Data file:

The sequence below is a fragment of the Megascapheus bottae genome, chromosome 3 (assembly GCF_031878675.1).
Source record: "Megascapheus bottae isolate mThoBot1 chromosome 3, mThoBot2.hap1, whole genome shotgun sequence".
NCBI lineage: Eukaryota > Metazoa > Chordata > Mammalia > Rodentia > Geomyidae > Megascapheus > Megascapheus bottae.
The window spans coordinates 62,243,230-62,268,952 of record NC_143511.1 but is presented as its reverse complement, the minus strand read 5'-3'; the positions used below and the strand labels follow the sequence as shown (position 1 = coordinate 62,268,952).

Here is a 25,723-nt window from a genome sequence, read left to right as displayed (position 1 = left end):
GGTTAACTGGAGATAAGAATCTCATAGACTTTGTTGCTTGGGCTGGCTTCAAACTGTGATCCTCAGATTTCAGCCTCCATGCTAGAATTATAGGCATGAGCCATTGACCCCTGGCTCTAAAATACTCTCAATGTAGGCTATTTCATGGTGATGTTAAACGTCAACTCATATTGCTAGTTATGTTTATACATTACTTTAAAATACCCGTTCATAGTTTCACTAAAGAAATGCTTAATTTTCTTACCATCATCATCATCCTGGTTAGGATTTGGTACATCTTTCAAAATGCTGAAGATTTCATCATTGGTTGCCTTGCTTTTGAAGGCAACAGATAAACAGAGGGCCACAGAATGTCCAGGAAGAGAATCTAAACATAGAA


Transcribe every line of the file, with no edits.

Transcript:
The sequence below is a fragment of the Megascapheus bottae genome, chromosome 3 (assembly GCF_031878675.1).
Source record: "Megascapheus bottae isolate mThoBot1 chromosome 3, mThoBot2.hap1, whole genome shotgun sequence".
NCBI lineage: Eukaryota > Metazoa > Chordata > Mammalia > Rodentia > Geomyidae > Megascapheus > Megascapheus bottae.
The window spans coordinates 62,243,230-62,268,952 of record NC_143511.1 but is presented as its reverse complement, the minus strand read 5'-3'; the positions used below and the strand labels follow the sequence as shown (position 1 = coordinate 62,268,952).

Here is a 25,723-nt window from a genome sequence, read left to right as displayed (position 1 = left end):
GGTTAACTGGAGATAAGAATCTCATAGACTTTGTTGCTTGGGCTGGCTTCAAACTGTGATCCTCAGATTTCAGCCTCCATGCTAGAATTATAGGCATGAGCCATTGACCCCTGGCTCTAAAATACTCTCAATGTAGGCTATTTCATGGTGATGTTAAACGTCAACTCATATTGCTAGTTATGTTTATACATTACTTTAAAATACCCGTTCATAGTTTCACTAAAGAAATGCTTAATTTTCTTACCATCATCATCATCCTGGTTAGGATTTGGTACATCTTTCAAAATGCTGAAGATTTCATCATTGGTTGCCTTGCTTTTGAAGGCAACAGATAAACAGAGGGCCACAGAATGTCCAGGAAGAGAATCTAAACATAGAA